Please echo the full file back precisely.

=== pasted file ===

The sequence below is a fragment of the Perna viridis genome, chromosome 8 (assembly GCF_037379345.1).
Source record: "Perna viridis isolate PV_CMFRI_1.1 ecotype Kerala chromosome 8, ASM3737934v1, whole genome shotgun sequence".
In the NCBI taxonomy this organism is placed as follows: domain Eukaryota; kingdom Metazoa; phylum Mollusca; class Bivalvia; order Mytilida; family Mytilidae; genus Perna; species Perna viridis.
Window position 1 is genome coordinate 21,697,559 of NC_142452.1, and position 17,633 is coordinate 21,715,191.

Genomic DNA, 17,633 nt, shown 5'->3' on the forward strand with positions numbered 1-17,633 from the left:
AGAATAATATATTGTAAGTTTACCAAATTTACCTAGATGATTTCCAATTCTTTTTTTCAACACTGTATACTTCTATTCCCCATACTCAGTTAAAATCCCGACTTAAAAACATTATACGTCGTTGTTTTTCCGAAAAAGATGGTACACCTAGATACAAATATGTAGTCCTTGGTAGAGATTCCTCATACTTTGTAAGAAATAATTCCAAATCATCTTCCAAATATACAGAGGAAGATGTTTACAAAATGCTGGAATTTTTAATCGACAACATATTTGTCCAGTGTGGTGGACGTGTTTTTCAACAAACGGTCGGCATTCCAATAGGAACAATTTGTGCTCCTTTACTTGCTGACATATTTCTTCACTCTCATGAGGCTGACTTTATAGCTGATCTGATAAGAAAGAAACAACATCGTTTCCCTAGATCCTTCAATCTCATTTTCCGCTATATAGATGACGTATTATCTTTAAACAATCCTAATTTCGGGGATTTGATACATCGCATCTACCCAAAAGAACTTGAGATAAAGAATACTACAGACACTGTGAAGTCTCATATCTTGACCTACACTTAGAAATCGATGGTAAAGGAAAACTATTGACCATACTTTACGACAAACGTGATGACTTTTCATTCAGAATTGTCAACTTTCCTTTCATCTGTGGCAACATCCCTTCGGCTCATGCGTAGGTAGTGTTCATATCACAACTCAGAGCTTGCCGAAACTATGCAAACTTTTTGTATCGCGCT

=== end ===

The sequence below is a fragment of the Perna viridis genome, chromosome 8 (assembly GCF_037379345.1).
Source record: "Perna viridis isolate PV_CMFRI_1.1 ecotype Kerala chromosome 8, ASM3737934v1, whole genome shotgun sequence".
In the NCBI taxonomy this organism is placed as follows: domain Eukaryota; kingdom Metazoa; phylum Mollusca; class Bivalvia; order Mytilida; family Mytilidae; genus Perna; species Perna viridis.
Window position 1 is genome coordinate 21,697,559 of NC_142452.1, and position 17,633 is coordinate 21,715,191.

Genomic DNA, 17,633 nt, shown 5'->3' on the forward strand with positions numbered 1-17,633 from the left:
AGAATAATATATTGTAAGTTTACCAAATTTACCTAGATGATTTCCAATTCTTTTTTTCAACACTGTATACTTCTATTCCCCATACTCAGTTAAAATCCCGACTTAAAAACATTATACGTCGTTGTTTTTCCGAAAAAGATGGTACACCTAGATACAAATATGTAGTCCTTGGTAGAGATTCCTCATACTTTGTAAGAAATAATTCCAAATCATCTTCCAAATATACAGAGGAAGATGTTTACAAAATGCTGGAATTTTTAATCGACAACATATTTGTCCAGTGTGGTGGACGTGTTTTTCAACAAACGGTCGGCATTCCAATAGGAACAATTTGTGCTCCTTTACTTGCTGACATATTTCTTCACTCTCATGAGGCTGACTTTATAGCTGATCTGATAAGAAAGAAACAACATCGTTTCCCTAGATCCTTCAATCTCATTTTCCGCTATATAGATGACGTATTATCTTTAAACAATCCTAATTTCGGGGATTTGATACATCGCATCTACCCAAAAGAACTTGAGATAAAGAATACTACAGACACTGTGAAGTCTCATATCTTGACCTACACTTAGAAATCGATGGTAAAGGAAAACTATTGACCATACTTTACGACAAACGTGATGACTTTTCATTCAGAATTGTCAACTTTCCTTTCATCTGTGGCAACATCCCTTCGGCTCATGCGTAGGTAGTGTTCATATCACAACTCAGAGCTTGCCGAAACTATGCAAACTTTTTGTATCGCGCT